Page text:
Hadley TM to consider adding ambulance service, Russell School study, food truck regulations

  • The Russell School building . gazette file photo

Staff Writer
Monday, May 01, 2023

HADLEY — Launching a municipal ambulance service, seeking a feasibility study to determine the best course of action for the historic Russell School building and adopting regulations for food trucks are coming before annual Town Meeting Thursday.

The 22-article warrant will be presented beginning at 7 p.m. at Hopkins Academy, with a $20.46 million operating budget that preserves existing municipal and school services and includes several new or expanded positions, including a part-time building inspector, a full-time health inspector and a full-time custodian.

Using $402,307 in free cash, the Hadley Fire Department is looking to start up the town’s first basic-level ambulance to supplement the advanced-level life support ambulances run by Action EMS.

Select Board member Molly Keegan explained at a forum previewing the Town Meeting articles that there is revenue associated with lost emergency calls that a town ambulance could be responding to. “That call volume is sufficient enough that we believe it’s an actual revenue opportunity for the town,” Keegan said.

The appropriation would be seed money as the first step toward bringing ambulance service in house and enhancing what has been offered since June 29, 2018, when Action EMS began serving the town. “You need to make the investment to get the program going,” Keegan said, noting that the town acquired an ambulance from the city of Northampton last year.

Fire Chief Michael Spanknebel said Action EMS has cut previous response times from 8 to 15 minutes to 4 to 6 minutes, but there are, on average, 150 missed second calls and calls where mutual aid partners have to respond. “For us, it’s about patient care and response time,” Spanknebel said.

Spanknebel is already bringing on two firefighters shared between fire and emergency medical service, and he has applied for a federal Staffing for Adequate Fire and Emergency Response grant to cover three additional firefighters that would allow around the clock coverage for the first time.

Russell School

While an article to spend $1.24 million in Community Preservation Act money to stabilize the 1894 Russell School building is off the warrant, voters will decide whether to spend $40,000 in CPA money on a feasibility study.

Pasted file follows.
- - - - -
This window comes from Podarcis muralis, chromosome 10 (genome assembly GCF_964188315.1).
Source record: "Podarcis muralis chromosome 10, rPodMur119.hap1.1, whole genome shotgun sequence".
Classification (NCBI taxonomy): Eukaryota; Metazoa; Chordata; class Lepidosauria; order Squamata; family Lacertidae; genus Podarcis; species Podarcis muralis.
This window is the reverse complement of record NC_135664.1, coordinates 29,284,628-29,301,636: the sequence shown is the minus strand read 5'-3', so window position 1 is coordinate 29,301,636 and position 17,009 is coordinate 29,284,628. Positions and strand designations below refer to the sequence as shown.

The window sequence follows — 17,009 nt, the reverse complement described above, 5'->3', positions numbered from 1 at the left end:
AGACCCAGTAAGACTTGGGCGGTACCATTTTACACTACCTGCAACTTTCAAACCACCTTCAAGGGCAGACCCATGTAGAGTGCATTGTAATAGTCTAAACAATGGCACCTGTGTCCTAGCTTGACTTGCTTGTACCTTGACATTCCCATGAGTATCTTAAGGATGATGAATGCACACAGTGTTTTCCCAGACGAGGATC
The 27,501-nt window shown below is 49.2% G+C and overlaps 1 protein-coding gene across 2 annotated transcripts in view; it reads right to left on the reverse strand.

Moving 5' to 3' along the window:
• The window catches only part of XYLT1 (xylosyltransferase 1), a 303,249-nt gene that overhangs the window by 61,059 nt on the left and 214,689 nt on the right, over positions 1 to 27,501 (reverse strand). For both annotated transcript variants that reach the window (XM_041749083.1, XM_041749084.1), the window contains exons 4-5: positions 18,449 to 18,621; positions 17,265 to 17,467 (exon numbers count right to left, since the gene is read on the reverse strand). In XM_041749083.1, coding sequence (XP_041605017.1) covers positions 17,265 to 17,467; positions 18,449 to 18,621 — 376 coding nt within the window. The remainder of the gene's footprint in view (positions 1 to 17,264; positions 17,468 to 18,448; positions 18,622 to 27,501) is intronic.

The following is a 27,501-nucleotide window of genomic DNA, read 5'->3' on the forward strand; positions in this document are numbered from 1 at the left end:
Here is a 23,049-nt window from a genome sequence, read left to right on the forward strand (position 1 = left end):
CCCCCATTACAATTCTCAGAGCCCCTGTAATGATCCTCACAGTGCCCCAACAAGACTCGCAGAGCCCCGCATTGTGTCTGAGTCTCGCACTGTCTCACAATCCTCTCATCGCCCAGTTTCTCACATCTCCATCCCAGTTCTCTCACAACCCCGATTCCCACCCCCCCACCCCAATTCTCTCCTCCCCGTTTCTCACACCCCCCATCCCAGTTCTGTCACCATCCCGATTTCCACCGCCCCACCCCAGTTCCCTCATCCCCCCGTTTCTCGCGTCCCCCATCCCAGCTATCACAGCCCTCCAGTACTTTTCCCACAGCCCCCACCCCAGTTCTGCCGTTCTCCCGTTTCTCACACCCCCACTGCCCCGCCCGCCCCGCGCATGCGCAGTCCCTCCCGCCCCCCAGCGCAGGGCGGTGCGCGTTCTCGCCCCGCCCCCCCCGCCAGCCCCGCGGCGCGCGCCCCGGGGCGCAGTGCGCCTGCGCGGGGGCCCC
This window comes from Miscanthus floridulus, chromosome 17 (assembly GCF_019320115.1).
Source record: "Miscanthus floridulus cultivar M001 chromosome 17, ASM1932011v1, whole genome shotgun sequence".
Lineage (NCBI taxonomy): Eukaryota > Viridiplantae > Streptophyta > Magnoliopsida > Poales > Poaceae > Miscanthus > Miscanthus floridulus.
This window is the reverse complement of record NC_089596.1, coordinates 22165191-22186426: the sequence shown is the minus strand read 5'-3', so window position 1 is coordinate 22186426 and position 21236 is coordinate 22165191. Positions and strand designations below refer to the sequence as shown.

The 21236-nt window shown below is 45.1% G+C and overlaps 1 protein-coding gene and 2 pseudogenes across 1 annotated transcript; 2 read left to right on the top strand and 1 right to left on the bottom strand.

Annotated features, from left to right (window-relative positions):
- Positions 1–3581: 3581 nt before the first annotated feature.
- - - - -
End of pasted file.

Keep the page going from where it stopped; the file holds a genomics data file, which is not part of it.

Town Administrator Carolyn Brennan said this study will explain all future options of public and private reuse, as well as cost estimates for operating the building, demolishing it or selling it to a private entity, as well as grants and historic tax credits available.

Other CPA spending includes $18,000 for the Hadley Historical Society to preserve, clean and mount 10 vintage needlepoint samplers that date back to 1795; $20,700 for a study of Lake Warner for a plan to ensure that it continues to be used for canoeing and recreation; and $15,000 for the Historical Commission to install new historic signs, update the West Street walking tour and create a new audio driving tour.

The food truck would set rules by which operators have to abide, whether running regularly or at special events.

“This would allow food trucks to be permitted by the Board of Selectmen under the food truck food license and food truck regulation in various zones,” Planning Board Chairman James Maksimoski said. Food trucks would be allowed in most parts of town.

The $20.46 million spending plan includes more realistic staffing levels, Brennan said. “(We’re) seeing the growing demands on Hadley’s workforce,” Brennan said.

Some of the increases in staffing will generate more revenue, including a part-time building inspector and increasing the health inspector from 18 hours.

A full-time custodian will be in charge of repairing and maintaining building, or a more robust building maintenance department, Brennan said. “This will definitely put us on a proactive direction, instead of neglecting repairs that are costly and inefficient,” Brennan said.

There will also be a new land use position to assist various board and committees and 2.5% cost of living adjustments for nonunion employees.

The budget is supported by $860,000 in free cash, but Finance Committee member Amy Fyden said this is down from $875,000 used a year ago, and part of a long-term effort to ween the budgets off this revenue source.

Other use of free cash includes $50,000 for a capital stabilization fund that will be built up over time, and $10,000 for an employee compensated time account for payments of unused sick and vacation time.

Scott Merzbach can be reached at smerzbach@gazettenet.com.